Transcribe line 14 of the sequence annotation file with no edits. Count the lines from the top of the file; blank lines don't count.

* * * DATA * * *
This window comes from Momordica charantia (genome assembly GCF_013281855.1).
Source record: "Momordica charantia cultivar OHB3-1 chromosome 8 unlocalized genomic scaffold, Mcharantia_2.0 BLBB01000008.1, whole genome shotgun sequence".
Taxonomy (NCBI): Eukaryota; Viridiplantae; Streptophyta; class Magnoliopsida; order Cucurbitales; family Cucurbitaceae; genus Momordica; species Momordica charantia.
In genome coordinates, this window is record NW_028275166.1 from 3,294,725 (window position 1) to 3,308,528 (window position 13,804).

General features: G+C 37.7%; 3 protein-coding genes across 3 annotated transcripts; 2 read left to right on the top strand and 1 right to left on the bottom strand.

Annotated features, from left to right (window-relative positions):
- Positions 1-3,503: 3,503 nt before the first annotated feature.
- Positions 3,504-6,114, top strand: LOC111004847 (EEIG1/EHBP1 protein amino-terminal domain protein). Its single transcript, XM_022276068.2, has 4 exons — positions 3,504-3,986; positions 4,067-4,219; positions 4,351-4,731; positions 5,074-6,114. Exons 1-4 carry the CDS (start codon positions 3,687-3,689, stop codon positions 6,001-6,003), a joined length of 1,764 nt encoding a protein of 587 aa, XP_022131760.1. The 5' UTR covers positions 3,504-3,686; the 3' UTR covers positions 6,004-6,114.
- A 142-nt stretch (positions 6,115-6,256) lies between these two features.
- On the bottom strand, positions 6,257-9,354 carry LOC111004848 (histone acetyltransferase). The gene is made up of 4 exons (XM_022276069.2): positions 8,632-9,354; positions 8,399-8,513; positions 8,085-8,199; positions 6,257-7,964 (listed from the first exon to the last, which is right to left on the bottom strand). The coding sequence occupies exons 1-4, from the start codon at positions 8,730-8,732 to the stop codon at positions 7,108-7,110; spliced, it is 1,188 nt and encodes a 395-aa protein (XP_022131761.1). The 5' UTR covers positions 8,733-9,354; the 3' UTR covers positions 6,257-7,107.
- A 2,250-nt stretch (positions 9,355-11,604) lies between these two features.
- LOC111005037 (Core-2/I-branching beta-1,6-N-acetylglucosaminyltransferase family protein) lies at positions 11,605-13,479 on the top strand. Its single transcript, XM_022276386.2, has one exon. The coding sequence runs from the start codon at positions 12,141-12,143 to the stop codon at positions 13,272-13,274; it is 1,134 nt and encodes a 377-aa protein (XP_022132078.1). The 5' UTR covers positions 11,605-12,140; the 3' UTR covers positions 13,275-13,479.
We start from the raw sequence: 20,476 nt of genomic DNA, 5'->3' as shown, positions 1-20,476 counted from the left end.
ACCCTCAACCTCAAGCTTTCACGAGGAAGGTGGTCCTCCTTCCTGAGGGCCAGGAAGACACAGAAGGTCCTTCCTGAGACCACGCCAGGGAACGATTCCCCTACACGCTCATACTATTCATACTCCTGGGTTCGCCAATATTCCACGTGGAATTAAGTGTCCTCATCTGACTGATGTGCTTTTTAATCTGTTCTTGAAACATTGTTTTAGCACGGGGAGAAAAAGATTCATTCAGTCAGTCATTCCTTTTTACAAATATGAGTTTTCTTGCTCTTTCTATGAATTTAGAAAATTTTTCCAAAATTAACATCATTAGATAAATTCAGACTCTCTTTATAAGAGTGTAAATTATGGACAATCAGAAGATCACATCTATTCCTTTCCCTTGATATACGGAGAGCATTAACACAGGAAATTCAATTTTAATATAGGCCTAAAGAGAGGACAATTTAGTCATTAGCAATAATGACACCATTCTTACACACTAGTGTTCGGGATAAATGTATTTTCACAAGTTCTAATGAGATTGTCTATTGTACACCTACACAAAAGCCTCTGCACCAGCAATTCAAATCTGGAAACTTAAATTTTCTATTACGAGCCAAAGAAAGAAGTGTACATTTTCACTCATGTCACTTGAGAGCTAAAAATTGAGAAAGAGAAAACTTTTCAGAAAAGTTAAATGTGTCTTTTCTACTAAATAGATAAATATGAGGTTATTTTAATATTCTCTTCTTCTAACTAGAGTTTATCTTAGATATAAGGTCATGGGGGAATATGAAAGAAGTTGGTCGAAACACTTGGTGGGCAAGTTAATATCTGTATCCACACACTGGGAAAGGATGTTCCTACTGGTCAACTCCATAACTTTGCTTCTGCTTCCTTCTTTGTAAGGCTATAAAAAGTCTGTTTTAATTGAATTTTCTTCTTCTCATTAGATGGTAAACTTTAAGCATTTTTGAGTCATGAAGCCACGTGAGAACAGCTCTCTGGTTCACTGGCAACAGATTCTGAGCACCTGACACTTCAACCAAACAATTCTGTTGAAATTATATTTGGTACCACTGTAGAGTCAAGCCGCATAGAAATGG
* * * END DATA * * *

ACCCTCAACCTCAAGCTTTCACGAGGAAGGTGGTCCTCCTTCCTGAGGGCCAGGAAGACACAGAAGGTCCTTCCTGAGACCACGCCAGGGAACGATTCCCCTACACGCTCATACTATTCATACTCCTGGGTTCGCCAATATTCCACGTGGAATTAAGTGTCCTCATCTGACTGATGTGCTTTTTAATCTGTTCTTGAAACATTGTTTTAGCACGGGGAGAAAAAGATTCATTCAGTCAGTCATTCCTTTTTACAAATATGAGTTTTCTTGCTCTTTCTATGAATTTAGAAAATTTTTCCAAAATTAACATCATTAGATAAATTCAGACTCTCTTTATAAGAGTGTAAATTATGGACAATCAGAAGATCACATCTATTCCTTTCCCTTGATATACGGAGAGCATTAACACAGGAAATTCAATTTTAATATAGGCCTAAAGAGAGGACAATTTAGTCATTAGCAATAATGACACCATTCTTACACACTAGTGTTCGGGATAAATGTATTTTCACAAGTTCTAATGAGATTGTCTATTGTACACCTACACAAAAGCCTCTGCACCAGCAATTCAAATCTGGAAACTTAAATTTTCTATTACGAGCCAAAGAAAGAAGTGTACATTTTCACTCATGTCACTTGAGAGCTAAAAATTGAGAAAGAGAAAACTTTTCAGAAAAGTTAAATGTGTCTTTTCTACTAAATAGATAAATATGAGGTTATTTTAATATTCTCTTCTTCTAACTAGAGTTTATCTTAGATATAAGGTCATGGGGGAATATGAAAGAAGTTGGTCGAAACACTTGGTGGGCAAGTTAATATCTGTATCCACACACTGGGAAAGGATGTTCCTACTGGTCAACTCCATAACTTTGCTTCTGCTTCCTTCTTTGTAAGGCTATAAAAAGTCTGTTTTAATTGAATTTTCTTCTTCTCATTAGATGGTAAACTTTAAGCATTTTTGAGTCATGAAGCCACGTGAGAACAGCTCTCTGGTTCACTGGCAACAGATTCTGAGCACCTGACACTTCAACCAAACAATTCTGTTGAAATTATATTTGGTACCACTGTAGAGTCAAGCCGCATAGAAATGG